A federal jury in Ohio has awarded $5 million in the first case to go to trial in the multidistrict litigation (MDL) involving patients who were injured from the body scan contrast agent “gadolinium.” The jury found that GE Healthcare failed to provide adequate warnings of the health risk posed to those with impaired kidney function from Omniscan.
The GE product is a gadolinium-based contrast dye used in MRIs and other imaging scans.
Paul Decker contracted a debilitating skin disease, nephrogenic systemic fibrosis (NSF) after being injected with Omniscan for a magnetic resonance angiogram in 2005. Decker was also undergoing dialysis for end-stage kidney disease at the time.
Drug makers GE Healthcare, Bayer and Covidien have face hundreds of lawsuits claiming injuries from gadolinium-based contrast agent products. In June 2006, the FDA issued its first warning about the risk of NSF as a result of gadolinium exposure. The risk is unique to people already suffering from renal failure.
Nephrogenic systemic fibrosis is a progressive and sometimes fatal disease that involves the hardening of the skin and tissue growth along joints, eyes and internal organs. Unfortunately, there is currently no treatment for NSF.
The Federal Drug Administration first issued its warning about the risk of NSF in 2006. The risk is specific as to those who are suffering from a renal disease.
Mr. Decker experienced locking of his arms at the elbow joints, and the contraction of his hands, wrists and fingers. His lower extremtiies became basically like stone or wood and he now requires 24-hour care.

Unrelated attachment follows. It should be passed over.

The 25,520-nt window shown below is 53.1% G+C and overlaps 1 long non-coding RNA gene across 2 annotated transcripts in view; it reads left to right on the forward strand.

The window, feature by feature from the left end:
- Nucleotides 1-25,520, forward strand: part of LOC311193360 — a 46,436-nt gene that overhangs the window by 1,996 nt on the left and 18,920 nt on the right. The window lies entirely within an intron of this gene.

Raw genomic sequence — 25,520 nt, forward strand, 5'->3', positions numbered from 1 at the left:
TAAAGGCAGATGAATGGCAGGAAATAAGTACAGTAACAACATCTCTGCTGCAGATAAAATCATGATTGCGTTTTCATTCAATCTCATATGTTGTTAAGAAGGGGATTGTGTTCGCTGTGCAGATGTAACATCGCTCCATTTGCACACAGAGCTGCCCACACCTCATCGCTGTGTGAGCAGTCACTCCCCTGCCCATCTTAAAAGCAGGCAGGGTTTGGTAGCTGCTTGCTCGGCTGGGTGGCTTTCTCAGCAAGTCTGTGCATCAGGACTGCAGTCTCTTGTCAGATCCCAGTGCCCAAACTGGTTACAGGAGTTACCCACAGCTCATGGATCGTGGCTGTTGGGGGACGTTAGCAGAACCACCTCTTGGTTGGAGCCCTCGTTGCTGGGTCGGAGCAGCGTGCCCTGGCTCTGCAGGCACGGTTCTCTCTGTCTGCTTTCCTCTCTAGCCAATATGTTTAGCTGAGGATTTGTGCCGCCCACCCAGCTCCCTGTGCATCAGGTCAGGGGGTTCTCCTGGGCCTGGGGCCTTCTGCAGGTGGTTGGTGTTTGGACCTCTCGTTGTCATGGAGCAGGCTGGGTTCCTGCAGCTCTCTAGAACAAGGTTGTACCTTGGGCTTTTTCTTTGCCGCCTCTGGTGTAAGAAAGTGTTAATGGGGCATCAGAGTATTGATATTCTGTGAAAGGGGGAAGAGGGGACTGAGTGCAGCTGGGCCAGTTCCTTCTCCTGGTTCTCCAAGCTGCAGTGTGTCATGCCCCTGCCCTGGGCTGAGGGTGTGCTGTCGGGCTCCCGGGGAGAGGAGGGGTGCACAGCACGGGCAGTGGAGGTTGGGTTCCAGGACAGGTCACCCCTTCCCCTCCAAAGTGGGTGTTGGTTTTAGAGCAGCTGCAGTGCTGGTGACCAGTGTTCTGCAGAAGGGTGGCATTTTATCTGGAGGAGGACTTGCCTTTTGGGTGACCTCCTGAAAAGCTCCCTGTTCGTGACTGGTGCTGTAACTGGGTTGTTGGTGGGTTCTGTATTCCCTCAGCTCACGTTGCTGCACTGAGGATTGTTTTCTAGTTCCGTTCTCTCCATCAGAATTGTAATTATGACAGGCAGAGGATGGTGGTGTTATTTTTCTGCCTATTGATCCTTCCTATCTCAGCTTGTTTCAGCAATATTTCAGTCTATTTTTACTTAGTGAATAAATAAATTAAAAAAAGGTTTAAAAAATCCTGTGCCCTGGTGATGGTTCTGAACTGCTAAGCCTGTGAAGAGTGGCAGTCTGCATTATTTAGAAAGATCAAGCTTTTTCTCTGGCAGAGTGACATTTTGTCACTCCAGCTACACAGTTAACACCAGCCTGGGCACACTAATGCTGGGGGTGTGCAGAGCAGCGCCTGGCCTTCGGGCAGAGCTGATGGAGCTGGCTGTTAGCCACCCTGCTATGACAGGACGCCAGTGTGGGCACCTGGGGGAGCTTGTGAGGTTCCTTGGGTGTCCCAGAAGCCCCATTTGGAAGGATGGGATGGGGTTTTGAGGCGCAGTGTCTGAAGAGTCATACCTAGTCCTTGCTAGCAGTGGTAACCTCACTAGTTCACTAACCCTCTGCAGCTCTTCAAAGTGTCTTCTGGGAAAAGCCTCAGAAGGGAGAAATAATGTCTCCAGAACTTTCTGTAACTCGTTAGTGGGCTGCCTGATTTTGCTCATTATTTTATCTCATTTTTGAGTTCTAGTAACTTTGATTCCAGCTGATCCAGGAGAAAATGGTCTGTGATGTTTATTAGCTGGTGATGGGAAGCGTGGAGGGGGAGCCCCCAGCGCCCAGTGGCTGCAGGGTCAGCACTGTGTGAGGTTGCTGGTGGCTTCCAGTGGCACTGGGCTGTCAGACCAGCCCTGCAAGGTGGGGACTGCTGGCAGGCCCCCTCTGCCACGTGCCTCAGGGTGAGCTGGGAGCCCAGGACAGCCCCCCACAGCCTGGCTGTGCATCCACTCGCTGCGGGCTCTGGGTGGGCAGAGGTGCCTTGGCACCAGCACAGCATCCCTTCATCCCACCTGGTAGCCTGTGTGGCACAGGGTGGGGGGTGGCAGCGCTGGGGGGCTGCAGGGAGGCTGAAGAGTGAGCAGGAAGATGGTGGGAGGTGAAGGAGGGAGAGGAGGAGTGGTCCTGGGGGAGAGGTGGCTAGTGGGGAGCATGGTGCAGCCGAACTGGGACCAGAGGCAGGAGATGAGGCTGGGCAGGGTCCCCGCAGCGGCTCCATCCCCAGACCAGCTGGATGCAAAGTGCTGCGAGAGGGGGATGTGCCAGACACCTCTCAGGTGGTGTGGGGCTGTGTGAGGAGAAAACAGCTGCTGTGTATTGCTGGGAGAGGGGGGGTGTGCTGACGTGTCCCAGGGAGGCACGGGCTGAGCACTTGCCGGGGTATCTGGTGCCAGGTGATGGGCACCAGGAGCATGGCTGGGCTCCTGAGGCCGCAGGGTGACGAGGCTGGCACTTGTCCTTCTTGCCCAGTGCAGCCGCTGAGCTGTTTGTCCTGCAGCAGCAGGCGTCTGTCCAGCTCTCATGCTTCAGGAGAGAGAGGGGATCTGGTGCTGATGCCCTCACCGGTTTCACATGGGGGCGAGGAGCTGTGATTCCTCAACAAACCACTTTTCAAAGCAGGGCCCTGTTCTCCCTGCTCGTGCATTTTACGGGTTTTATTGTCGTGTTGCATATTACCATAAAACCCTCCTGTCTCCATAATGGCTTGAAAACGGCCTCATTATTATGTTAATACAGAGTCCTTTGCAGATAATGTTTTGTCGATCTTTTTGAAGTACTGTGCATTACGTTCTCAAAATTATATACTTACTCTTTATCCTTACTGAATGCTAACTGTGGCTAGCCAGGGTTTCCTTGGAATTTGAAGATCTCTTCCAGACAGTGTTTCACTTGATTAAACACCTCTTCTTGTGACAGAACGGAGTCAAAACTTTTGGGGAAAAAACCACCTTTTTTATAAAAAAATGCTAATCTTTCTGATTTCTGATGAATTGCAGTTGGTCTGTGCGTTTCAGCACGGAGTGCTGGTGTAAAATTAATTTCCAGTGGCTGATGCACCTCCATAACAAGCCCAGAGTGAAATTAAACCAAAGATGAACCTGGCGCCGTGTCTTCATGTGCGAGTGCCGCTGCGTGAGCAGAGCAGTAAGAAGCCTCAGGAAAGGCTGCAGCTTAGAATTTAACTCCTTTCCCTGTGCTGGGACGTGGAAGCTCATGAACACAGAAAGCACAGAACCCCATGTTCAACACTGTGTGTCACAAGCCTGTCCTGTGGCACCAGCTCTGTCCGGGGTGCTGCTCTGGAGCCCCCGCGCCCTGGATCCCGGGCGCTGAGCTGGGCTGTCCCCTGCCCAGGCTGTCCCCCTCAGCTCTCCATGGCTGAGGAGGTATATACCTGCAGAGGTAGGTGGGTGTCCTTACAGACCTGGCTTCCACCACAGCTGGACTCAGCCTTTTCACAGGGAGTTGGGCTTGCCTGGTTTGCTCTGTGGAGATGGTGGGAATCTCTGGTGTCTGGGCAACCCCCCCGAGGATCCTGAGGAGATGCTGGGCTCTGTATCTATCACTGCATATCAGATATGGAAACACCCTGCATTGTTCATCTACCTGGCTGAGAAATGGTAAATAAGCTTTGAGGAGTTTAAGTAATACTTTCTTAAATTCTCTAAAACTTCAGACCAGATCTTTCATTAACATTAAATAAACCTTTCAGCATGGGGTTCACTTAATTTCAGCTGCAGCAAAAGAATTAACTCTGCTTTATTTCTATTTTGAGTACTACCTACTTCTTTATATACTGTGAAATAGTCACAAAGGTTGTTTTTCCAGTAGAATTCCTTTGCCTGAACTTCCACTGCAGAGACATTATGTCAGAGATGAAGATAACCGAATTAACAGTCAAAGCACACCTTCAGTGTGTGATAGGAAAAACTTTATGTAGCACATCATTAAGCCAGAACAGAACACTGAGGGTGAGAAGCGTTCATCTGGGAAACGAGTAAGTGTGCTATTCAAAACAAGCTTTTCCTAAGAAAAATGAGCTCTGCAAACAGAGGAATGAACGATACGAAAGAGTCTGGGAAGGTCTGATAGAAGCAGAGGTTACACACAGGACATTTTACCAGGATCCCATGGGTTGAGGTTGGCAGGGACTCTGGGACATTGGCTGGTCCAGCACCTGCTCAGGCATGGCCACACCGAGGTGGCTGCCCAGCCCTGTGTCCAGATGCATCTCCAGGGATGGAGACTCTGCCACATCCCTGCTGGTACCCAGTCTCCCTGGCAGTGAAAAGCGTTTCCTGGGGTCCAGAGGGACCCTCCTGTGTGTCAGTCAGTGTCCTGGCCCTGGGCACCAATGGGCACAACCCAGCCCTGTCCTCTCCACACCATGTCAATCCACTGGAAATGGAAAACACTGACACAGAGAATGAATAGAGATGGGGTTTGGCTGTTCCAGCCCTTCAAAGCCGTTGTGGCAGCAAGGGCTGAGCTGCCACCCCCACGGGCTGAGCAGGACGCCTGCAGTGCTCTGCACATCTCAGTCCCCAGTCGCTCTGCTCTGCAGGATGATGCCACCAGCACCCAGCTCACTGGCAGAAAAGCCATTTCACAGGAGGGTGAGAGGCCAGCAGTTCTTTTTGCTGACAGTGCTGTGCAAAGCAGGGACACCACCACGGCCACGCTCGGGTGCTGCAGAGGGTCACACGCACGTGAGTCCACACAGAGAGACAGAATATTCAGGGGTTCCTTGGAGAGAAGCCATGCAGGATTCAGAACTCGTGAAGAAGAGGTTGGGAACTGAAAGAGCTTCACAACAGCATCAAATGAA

In February 2012, this product liability lawsuit against GE Healthcare became one of the nearly 1,000 federal cases consolidated in multidistrict litigation before Judge Evan Polster in the U.S. District Court for the Northern District of Ohio in Cleveland. At one time, there were almost 1,000 cases in the gadolinium MDL, but most of the cases have been settled, including each of the cases set for bellwether trials. There were only about 10 unresolved cases left in the MDL. GE Healthcare was unable to settle Decker’s case, making it the first to go to trial.
The jury found GE Healthcare liable for providing inadequate warnings, but rejected design defect and misrepresentation claims. The jury awarded Decker $1 million for economic losses and $3.5 million for non-economic losses. His wife received $500,000 for loss of consortium.
GE Healthcare understood the risk since 2005. GE had studies revealing that that this was a toxin and once it entered the body, and stayed there, it would cause unimaginable effects. Unfortunately, GE chose not to share that information with physicians.
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